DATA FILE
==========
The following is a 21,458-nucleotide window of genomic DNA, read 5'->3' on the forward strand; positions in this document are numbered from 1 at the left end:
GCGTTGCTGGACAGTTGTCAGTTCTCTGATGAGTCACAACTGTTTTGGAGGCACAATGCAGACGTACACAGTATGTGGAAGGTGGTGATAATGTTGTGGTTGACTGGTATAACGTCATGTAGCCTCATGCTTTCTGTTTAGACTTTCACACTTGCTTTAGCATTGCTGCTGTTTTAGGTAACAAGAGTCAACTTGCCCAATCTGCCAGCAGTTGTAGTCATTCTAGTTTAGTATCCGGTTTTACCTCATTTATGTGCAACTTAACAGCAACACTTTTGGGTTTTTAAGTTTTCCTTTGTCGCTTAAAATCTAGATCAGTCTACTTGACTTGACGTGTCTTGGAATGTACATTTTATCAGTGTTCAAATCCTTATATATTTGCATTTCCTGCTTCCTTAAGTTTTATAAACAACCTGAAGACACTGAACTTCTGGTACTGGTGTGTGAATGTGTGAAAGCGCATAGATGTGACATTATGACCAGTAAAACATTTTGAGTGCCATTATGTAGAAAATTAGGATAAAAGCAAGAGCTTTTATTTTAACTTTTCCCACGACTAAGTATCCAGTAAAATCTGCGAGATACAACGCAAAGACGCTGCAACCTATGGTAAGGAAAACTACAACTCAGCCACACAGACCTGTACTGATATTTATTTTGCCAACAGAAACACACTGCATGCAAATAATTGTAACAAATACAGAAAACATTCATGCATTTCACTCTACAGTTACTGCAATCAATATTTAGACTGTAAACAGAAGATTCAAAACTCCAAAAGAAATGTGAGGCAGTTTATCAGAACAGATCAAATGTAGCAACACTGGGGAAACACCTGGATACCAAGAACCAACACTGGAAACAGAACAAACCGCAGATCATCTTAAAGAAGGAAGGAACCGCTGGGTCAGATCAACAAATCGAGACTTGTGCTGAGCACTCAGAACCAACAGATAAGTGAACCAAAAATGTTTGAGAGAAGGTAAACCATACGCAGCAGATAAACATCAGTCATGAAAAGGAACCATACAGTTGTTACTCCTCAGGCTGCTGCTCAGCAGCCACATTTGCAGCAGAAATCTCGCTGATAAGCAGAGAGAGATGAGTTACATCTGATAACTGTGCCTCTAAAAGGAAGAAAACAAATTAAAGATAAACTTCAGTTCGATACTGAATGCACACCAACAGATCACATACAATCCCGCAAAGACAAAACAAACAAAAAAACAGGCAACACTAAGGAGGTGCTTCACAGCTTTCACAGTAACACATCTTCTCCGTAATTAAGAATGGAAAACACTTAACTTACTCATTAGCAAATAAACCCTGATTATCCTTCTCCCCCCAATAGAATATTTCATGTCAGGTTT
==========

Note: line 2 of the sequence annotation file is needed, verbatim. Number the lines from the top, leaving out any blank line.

GCGTTGCTGGACAGTTGTCAGTTCTCTGATGAGTCACAACTGTTTTGGAGGCACAATGCAGACGTACACAGTATGTGGAAGGTGGTGATAATGTTGTGGTTGACTGGTATAACGTCATGTAGCCTCATGCTTTCTGTTTAGACTTTCACACTTGCTTTAGCATTGCTGCTGTTTTAGGTAACAAGAGTCAACTTGCCCAATCTGCCAGCAGTTGTAGTCATTCTAGTTTAGTATCCGGTTTTACCTCATTTATGTGCAACTTAACAGCAACACTTTTGGGTTTTTAAGTTTTCCTTTGTCGCTTAAAATCTAGATCAGTCTACTTGACTTGACGTGTCTTGGAATGTACATTTTATCAGTGTTCAAATCCTTATATATTTGCATTTCCTGCTTCCTTAAGTTTTATAAACAACCTGAAGACACTGAACTTCTGGTACTGGTGTGTGAATGTGTGAAAGCGCATAGATGTGACATTATGACCAGTAAAACATTTTGAGTGCCATTATGTAGAAAATTAGGATAAAAGCAAGAGCTTTTATTTTAACTTTTCCCACGACTAAGTATCCAGTAAAATCTGCGAGATACAACGCAAAGACGCTGCAACCTATGGTAAGGAAAACTACAACTCAGCCACACAGACCTGTACTGATATTTATTTTGCCAACAGAAACACACTGCATGCAAATAATTGTAACAAATACAGAAAACATTCATGCATTTCACTCTACAGTTACTGCAATCAATATTTAGACTGTAAACAGAAGATTCAAAACTCCAAAAGAAATGTGAGGCAGTTTATCAGAACAGATCAAATGTAGCAACACTGGGGAAACACCTGGATACCAAGAACCAACACTGGAAACAGAACAAACCGCAGATCATCTTAAAGAAGGAAGGAACCGCTGGGTCAGATCAACAAATCGAGACTTGTGCTGAGCACTCAGAACCAACAGATAAGTGAACCAAAAATGTTTGAGAGAAGGTAAACCATACGCAGCAGATAAACATCAGTCATGAAAAGGAACCATACAGTTGTTACTCCTCAGGCTGCTGCTCAGCAGCCACATTTGCAGCAGAAATCTCGCTGATAAGCAGAGAGAGATGAGTTACATCTGATAACTGTGCCTCTAAAAGGAAGAAAACAAATTAAAGATAAACTTCAGTTCGATACTGAATGCACACCAACAGATCACATACAATCCCGCAAAGACAAAACAAACAAAAAAACAGGCAACACTAAGGAGGTGCTTCACAGCTTTCACAGTAACACATCTTCTCCGTAATTAAGAATGGAAAACACTTAACTTACTCATTAGCAAATAAACCCTGATTATCCTTCTCCCCCCAATAGAATATTTCATGTCAGGTTT